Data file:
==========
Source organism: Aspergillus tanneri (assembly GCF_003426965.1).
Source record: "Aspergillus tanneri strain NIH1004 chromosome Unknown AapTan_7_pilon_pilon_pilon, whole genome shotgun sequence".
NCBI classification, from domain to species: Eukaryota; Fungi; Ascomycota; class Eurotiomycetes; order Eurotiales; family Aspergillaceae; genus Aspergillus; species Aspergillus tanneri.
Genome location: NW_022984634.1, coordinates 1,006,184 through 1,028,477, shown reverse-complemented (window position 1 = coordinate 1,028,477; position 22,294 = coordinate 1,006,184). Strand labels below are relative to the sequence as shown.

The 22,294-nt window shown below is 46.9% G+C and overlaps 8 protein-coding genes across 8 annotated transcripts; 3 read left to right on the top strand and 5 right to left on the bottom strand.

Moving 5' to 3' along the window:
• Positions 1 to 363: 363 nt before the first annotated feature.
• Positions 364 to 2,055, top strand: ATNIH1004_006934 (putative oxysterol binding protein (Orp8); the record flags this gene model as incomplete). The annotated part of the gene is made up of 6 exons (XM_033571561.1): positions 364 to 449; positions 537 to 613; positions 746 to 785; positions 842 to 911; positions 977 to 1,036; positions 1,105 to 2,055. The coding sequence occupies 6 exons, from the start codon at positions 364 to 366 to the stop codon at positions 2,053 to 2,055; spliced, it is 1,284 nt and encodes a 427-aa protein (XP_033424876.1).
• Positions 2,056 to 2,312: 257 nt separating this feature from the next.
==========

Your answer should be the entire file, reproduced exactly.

Source organism: Aspergillus tanneri (assembly GCF_003426965.1).
Source record: "Aspergillus tanneri strain NIH1004 chromosome Unknown AapTan_7_pilon_pilon_pilon, whole genome shotgun sequence".
NCBI classification, from domain to species: Eukaryota; Fungi; Ascomycota; class Eurotiomycetes; order Eurotiales; family Aspergillaceae; genus Aspergillus; species Aspergillus tanneri.
Genome location: NW_022984634.1, coordinates 1,006,184 through 1,028,477, shown reverse-complemented (window position 1 = coordinate 1,028,477; position 22,294 = coordinate 1,006,184). Strand labels below are relative to the sequence as shown.

The 22,294-nt window shown below is 46.9% G+C and overlaps 8 protein-coding genes across 8 annotated transcripts; 3 read left to right on the top strand and 5 right to left on the bottom strand.

Moving 5' to 3' along the window:
• Positions 1 to 363: 363 nt before the first annotated feature.
• Positions 364 to 2,055, top strand: ATNIH1004_006934 (putative oxysterol binding protein (Orp8); the record flags this gene model as incomplete). The annotated part of the gene is made up of 6 exons (XM_033571561.1): positions 364 to 449; positions 537 to 613; positions 746 to 785; positions 842 to 911; positions 977 to 1,036; positions 1,105 to 2,055. The coding sequence occupies 6 exons, from the start codon at positions 364 to 366 to the stop codon at positions 2,053 to 2,055; spliced, it is 1,284 nt and encodes a 427-aa protein (XP_033424876.1).
• Positions 2,056 to 2,312: 257 nt separating this feature from the next.